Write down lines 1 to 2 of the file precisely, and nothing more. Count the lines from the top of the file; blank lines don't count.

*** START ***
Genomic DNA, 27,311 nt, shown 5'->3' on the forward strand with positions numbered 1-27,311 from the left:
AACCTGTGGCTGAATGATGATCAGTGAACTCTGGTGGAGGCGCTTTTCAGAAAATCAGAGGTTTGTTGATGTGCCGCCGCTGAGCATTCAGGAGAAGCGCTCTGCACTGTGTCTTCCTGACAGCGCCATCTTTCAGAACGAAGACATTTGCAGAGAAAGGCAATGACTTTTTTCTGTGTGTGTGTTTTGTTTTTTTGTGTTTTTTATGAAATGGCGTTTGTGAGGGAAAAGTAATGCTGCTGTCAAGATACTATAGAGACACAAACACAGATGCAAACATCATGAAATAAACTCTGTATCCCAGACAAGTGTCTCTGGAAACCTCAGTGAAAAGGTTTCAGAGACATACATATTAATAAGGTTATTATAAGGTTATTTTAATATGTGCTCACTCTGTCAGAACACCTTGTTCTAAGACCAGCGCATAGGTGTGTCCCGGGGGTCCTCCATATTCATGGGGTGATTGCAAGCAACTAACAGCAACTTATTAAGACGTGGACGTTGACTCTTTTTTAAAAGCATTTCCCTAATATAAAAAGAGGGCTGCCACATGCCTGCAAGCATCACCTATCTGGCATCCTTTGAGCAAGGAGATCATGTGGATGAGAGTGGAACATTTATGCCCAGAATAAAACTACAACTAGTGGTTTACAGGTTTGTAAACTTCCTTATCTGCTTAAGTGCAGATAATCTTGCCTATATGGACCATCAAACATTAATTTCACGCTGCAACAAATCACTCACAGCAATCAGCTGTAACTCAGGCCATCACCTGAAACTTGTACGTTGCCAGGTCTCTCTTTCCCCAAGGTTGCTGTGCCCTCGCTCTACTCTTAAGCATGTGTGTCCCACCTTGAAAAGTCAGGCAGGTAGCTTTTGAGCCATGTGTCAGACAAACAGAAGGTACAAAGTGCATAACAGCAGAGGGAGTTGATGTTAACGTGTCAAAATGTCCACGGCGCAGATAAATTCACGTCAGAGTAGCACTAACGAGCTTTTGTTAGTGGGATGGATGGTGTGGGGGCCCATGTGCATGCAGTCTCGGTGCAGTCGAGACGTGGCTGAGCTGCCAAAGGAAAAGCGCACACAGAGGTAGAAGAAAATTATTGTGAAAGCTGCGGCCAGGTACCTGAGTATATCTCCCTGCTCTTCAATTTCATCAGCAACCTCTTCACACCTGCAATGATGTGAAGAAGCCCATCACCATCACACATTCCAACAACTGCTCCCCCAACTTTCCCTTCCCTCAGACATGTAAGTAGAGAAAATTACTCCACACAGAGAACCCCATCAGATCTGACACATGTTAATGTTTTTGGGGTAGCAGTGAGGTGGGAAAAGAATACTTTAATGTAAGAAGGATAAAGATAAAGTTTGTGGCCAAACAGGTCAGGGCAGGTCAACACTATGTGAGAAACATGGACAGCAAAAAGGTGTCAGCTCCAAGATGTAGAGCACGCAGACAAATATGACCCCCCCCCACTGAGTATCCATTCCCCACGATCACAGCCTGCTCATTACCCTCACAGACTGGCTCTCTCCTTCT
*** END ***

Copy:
Genomic DNA, 27,311 nt, shown 5'->3' on the forward strand with positions numbered 1-27,311 from the left:
AACCTGTGGCTGAATGATGATCAGTGAACTCTGGTGGAGGCGCTTTTCAGAAAATCAGAGGTTTGTTGATGTGCCGCCGCTGAGCATTCAGGAGAAGCGCTCTGCACTGTGTCTTCCTGACAGCGCCATCTTTCAGAACGAAGACATTTGCAGAGAAAGGCAATGACTTTTTTCTGTGTGTGTGTTTTGTTTTTTTGTGTTTTTTATGAAATGGCGTTTGTGAGGGAAAAGTAATGCTGCTGTCAAGATACTATAGAGACACAAACACAGATGCAAACATCATGAAATAAACTCTGTATCCCAGACAAGTGTCTCTGGAAACCTCAGTGAAAAGGTTTCAGAGACATACATATTAATAAGGTTATTATAAGGTTATTTTAATATGTGCTCACTCTGTCAGAACACCTTGTTCTAAGACCAGCGCATAGGTGTGTCCCGGGGGTCCTCCATATTCATGGGGTGATTGCAAGCAACTAACAGCAACTTATTAAGACGTGGACGTTGACTCTTTTTTAAAAGCATTTCCCTAATATAAAAAGAGGGCTGCCACATGCCTGCAAGCATCACCTATCTGGCATCCTTTGAGCAAGGAGATCATGTGGATGAGAGTGGAACATTTATGCCCAGAATAAAACTACAACTAGTGGTTTACAGGTTTGTAAACTTCCTTATCTGCTTAAGTGCAGATAATCTTGCCTATATGGACCATCAAACATTAATTTCACGCTGCAACAAATCACTCACAGCAATCAGCTGTAACTCAGGCCATCACCTGAAACTTGTACGTTGCCAGGTCTCTCTTTCCCCAAGGTTGCTGTGCCCTCGCTCTACTCTTAAGCATGTGTGTCCCACCTTGAAAAGTCAGGCAGGTAGCTTTTGAGCCATGTGTCAGACAAACAGAAGGTACAAAGTGCATAACAGCAGAGGGAGTTGATGTTAACGTGTCAAAATGTCCACGGCGCAGATAAATTCACGTCAGAGTAGCACTAACGAGCTTTTGTTAGTGGGATGGATGGTGTGGGGGCCCATGTGCATGCAGTCTCGGTGCAGTCGAGACGTGGCTGAGCTGCCAAAGGAAAAGCGCACACAGAGGTAGAAGAAAATTATTGTGAAAGCTGCGGCCAGGTACCTGAGTATATCTCCCTGCTCTTCAATTTCATCAGCAACCTCTTCACACCTGCAATGATGTGAAGAAGCCCATCACCATCACACATTCCAACAACTGCTCCCCCAACTTTCCCTTCCCTCAGACATGTAAGTAGAGAAAATTACTCCACACAGAGAACCCCATCAGATCTGACACATGTTAATGTTTTTGGGGTAGCAGTGAGGTGGGAAAAGAATACTTTAATGTAAGAAGGATAAAGATAAAGTTTGTGGCCAAACAGGTCAGGGCAGGTCAACACTATGTGAGAAACATGGACAGCAAAAAGGTGTCAGCTCCAAGATGTAGAGCACGCAGACAAATATGACCCCCCCCCACTGAGTATCCATTCCCCACGATCACAGCCTGCTCATTACCCTCACAGACTGGCTCTCTCCTTCT